The big banner at the entrance said: “Oakland Commune – Oscar Grant Plaza”, and it’s true that the camp became a real community. During my four nights in the camp, African Americans made up about 30-35 % of those who were eating and sleeping there, making the food or taking on other camp responsibilities. On Friday night Oct. 21st musicians and dancers took over the amphitheater with some politically-charged reggae music. On Saturday it was hip-hop night. Sunday was movie night, showing the powerful film Viva Mexico on a big screen.
At midnight, following camp rules, the sound was turned off so people could sleep. But a lot of people weren’t ready for bed, and gathered in groups around the plaza to debate everything from the US/NATO assault on Libya; to the attacks on migrant workers; the New Jim Crow and the prisons; or how to deal with sexism and homophobia inside the camp. It was like a People’s Free University on the streets of Oakland. You got a glimpse of what a society based on real equality might look like.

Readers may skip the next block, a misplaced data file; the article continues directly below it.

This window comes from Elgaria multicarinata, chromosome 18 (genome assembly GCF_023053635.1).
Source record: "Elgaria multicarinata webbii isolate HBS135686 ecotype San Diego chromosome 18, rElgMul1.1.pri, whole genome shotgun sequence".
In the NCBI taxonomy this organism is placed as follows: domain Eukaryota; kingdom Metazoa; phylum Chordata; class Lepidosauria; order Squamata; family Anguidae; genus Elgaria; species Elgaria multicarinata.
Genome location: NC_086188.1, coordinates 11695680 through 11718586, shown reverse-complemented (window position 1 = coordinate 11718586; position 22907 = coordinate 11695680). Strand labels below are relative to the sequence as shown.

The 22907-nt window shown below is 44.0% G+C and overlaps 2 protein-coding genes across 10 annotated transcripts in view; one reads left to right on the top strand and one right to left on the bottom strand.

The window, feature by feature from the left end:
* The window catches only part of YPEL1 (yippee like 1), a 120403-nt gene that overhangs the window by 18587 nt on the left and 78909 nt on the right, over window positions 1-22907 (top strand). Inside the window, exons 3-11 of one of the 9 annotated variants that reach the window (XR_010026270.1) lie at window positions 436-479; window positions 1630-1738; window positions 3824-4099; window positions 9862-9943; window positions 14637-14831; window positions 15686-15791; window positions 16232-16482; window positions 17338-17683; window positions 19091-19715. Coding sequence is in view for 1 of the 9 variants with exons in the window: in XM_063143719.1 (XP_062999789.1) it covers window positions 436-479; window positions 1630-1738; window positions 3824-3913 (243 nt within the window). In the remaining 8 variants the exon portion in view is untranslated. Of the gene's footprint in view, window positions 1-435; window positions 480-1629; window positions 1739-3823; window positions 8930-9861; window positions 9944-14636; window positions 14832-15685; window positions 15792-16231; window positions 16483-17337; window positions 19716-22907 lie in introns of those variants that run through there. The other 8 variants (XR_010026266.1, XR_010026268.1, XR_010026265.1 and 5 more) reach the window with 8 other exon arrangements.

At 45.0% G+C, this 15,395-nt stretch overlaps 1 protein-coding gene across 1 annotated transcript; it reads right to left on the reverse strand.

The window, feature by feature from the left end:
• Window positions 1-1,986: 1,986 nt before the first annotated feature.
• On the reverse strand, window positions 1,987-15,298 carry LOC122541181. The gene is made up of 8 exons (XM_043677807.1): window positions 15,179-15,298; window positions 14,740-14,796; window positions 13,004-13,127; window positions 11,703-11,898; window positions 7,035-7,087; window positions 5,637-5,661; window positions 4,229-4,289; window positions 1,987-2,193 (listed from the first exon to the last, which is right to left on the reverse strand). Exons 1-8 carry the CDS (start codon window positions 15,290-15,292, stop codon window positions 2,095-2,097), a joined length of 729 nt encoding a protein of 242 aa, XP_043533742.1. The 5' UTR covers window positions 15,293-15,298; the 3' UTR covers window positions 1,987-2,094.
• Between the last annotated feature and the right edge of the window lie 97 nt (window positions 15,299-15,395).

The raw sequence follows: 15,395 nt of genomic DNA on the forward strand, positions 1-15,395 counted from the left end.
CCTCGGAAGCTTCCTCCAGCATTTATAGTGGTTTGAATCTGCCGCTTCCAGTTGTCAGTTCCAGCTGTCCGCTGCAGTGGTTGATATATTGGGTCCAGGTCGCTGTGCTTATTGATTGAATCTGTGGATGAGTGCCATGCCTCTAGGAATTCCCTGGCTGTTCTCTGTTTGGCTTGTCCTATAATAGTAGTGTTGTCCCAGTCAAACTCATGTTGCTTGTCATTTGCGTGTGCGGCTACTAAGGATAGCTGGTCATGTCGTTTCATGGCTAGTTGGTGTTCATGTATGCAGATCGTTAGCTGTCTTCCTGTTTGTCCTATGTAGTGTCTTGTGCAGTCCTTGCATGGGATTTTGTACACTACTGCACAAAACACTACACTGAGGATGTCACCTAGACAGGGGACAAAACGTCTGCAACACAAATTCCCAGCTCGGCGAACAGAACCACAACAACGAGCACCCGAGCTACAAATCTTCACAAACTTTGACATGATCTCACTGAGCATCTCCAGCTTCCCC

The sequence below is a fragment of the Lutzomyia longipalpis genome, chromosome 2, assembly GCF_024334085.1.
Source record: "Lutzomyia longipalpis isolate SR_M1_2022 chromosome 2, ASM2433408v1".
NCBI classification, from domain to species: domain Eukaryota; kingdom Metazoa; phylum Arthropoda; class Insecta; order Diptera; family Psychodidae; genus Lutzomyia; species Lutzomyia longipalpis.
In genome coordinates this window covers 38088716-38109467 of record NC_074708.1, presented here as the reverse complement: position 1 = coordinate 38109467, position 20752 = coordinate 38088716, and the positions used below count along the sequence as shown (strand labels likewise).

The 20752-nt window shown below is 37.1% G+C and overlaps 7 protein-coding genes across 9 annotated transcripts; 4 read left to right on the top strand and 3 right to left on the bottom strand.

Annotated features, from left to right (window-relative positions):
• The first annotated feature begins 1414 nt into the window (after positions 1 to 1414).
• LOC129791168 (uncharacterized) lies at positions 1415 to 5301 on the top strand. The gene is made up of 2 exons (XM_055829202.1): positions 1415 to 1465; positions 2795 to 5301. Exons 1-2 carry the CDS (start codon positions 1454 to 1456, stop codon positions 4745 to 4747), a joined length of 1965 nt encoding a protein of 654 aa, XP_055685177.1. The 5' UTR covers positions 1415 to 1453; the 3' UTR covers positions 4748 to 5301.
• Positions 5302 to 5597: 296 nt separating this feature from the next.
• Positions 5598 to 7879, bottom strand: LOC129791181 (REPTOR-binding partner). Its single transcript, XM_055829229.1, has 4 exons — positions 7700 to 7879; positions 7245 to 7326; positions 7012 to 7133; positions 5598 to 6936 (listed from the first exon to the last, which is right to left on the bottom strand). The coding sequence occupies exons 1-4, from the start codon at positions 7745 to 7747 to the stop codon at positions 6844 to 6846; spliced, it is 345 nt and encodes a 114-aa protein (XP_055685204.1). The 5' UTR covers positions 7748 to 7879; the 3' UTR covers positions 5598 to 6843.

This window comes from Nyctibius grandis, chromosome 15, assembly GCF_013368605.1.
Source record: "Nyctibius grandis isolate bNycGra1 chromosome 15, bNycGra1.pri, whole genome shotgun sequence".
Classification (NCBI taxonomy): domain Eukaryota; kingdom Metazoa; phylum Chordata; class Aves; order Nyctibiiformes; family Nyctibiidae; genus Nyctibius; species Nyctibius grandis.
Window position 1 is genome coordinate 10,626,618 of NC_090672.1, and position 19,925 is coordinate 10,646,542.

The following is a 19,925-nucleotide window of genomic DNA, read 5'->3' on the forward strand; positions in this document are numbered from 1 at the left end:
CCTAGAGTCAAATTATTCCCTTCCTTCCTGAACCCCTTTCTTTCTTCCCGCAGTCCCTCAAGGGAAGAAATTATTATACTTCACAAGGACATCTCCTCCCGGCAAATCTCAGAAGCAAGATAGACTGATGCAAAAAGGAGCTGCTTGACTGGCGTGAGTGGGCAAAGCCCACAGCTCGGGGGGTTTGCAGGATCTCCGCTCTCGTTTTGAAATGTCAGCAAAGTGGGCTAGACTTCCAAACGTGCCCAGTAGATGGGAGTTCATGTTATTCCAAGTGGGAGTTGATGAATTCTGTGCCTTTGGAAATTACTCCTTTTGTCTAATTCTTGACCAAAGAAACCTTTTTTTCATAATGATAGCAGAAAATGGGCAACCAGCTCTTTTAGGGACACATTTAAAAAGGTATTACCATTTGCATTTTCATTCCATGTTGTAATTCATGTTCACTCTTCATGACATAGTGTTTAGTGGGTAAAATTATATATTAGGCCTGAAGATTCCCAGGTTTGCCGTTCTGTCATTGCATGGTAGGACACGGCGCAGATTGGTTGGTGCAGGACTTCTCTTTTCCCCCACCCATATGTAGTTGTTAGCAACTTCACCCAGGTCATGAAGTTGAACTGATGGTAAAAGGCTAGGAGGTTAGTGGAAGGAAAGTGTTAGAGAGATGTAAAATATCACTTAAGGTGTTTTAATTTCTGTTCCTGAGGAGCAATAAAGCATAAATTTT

The outpouring of support following the police raid was something to behold:
Vigil – 3,000 rallied in the amphitheater at Oscar Grant Plaza in a moving candlelight vigil for Scott Olsen, the Iraq war vet who was in the hospital with a concussion and brain injury from a police projectile. His comrades from Iraq Veterans against the War, and Steve Morse, a Vietnam vet, spoke simply, powerfully about the wars overseas, and the war at home that had just struck down their friend.